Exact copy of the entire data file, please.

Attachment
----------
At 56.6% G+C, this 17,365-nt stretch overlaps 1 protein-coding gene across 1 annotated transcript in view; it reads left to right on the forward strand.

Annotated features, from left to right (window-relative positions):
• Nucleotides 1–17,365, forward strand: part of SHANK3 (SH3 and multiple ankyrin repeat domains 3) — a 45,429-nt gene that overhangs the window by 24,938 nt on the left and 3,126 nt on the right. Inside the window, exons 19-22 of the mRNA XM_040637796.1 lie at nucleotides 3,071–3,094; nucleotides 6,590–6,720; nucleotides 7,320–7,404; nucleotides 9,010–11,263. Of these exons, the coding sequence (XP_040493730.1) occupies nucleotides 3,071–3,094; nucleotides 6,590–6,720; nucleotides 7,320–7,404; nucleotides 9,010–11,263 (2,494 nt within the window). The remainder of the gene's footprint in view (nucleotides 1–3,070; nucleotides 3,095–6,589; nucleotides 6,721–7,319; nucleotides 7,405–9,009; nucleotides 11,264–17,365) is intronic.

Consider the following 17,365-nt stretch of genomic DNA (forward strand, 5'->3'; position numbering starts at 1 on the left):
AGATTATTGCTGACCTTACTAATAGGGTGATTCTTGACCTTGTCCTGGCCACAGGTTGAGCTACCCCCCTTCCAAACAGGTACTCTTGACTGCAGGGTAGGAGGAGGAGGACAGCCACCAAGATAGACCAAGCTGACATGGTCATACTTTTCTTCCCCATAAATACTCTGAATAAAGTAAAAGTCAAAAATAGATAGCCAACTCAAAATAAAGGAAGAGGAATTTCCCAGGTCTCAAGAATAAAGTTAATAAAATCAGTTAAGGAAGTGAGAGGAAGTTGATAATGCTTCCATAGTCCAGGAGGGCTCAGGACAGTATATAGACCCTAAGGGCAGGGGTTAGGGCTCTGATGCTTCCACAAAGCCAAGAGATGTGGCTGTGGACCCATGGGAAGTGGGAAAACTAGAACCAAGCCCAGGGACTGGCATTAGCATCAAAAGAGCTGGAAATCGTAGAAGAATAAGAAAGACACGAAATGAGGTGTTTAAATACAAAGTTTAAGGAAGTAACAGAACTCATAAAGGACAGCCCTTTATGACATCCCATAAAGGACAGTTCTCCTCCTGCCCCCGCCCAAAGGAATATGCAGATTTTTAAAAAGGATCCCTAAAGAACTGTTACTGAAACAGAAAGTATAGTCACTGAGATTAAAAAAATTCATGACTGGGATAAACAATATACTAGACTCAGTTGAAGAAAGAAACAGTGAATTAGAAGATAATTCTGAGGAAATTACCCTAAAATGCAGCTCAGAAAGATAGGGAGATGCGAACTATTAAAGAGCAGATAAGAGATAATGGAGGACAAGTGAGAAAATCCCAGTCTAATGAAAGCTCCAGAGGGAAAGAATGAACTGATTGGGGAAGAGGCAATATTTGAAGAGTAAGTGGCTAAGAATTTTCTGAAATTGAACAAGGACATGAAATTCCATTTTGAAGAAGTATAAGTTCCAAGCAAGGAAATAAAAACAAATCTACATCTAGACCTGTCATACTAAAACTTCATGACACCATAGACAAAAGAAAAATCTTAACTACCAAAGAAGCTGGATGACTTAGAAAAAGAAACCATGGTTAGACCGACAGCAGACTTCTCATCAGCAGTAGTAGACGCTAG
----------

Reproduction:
At 56.6% G+C, this 17,365-nt stretch overlaps 1 protein-coding gene across 1 annotated transcript in view; it reads left to right on the forward strand.

Annotated features, from left to right (window-relative positions):
• Nucleotides 1–17,365, forward strand: part of SHANK3 (SH3 and multiple ankyrin repeat domains 3) — a 45,429-nt gene that overhangs the window by 24,938 nt on the left and 3,126 nt on the right. Inside the window, exons 19-22 of the mRNA XM_040637796.1 lie at nucleotides 3,071–3,094; nucleotides 6,590–6,720; nucleotides 7,320–7,404; nucleotides 9,010–11,263. Of these exons, the coding sequence (XP_040493730.1) occupies nucleotides 3,071–3,094; nucleotides 6,590–6,720; nucleotides 7,320–7,404; nucleotides 9,010–11,263 (2,494 nt within the window). The remainder of the gene's footprint in view (nucleotides 1–3,070; nucleotides 3,095–6,589; nucleotides 6,721–7,319; nucleotides 7,405–9,009; nucleotides 11,264–17,365) is intronic.

Consider the following 17,365-nt stretch of genomic DNA (forward strand, 5'->3'; position numbering starts at 1 on the left):
AGATTATTGCTGACCTTACTAATAGGGTGATTCTTGACCTTGTCCTGGCCACAGGTTGAGCTACCCCCCTTCCAAACAGGTACTCTTGACTGCAGGGTAGGAGGAGGAGGACAGCCACCAAGATAGACCAAGCTGACATGGTCATACTTTTCTTCCCCATAAATACTCTGAATAAAGTAAAAGTCAAAAATAGATAGCCAACTCAAAATAAAGGAAGAGGAATTTCCCAGGTCTCAAGAATAAAGTTAATAAAATCAGTTAAGGAAGTGAGAGGAAGTTGATAATGCTTCCATAGTCCAGGAGGGCTCAGGACAGTATATAGACCCTAAGGGCAGGGGTTAGGGCTCTGATGCTTCCACAAAGCCAAGAGATGTGGCTGTGGACCCATGGGAAGTGGGAAAACTAGAACCAAGCCCAGGGACTGGCATTAGCATCAAAAGAGCTGGAAATCGTAGAAGAATAAGAAAGACACGAAATGAGGTGTTTAAATACAAAGTTTAAGGAAGTAACAGAACTCATAAAGGACAGCCCTTTATGACATCCCATAAAGGACAGTTCTCCTCCTGCCCCCGCCCAAAGGAATATGCAGATTTTTAAAAAGGATCCCTAAAGAACTGTTACTGAAACAGAAAGTATAGTCACTGAGATTAAAAAAATTCATGACTGGGATAAACAATATACTAGACTCAGTTGAAGAAAGAAACAGTGAATTAGAAGATAATTCTGAGGAAATTACCCTAAAATGCAGCTCAGAAAGATAGGGAGATGCGAACTATTAAAGAGCAGATAAGAGATAATGGAGGACAAGTGAGAAAATCCCAGTCTAATGAAAGCTCCAGAGGGAAAGAATGAACTGATTGGGGAAGAGGCAATATTTGAAGAGTAAGTGGCTAAGAATTTTCTGAAATTGAACAAGGACATGAAATTCCATTTTGAAGAAGTATAAGTTCCAAGCAAGGAAATAAAAACAAATCTACATCTAGACCTGTCATACTAAAACTTCATGACACCATAGACAAAAGAAAAATCTTAACTACCAAAGAAGCTGGATGACTTAGAAAAAGAAACCATGGTTAGACCGACAGCAGACTTCTCATCAGCAGTAGTAGACGCTAG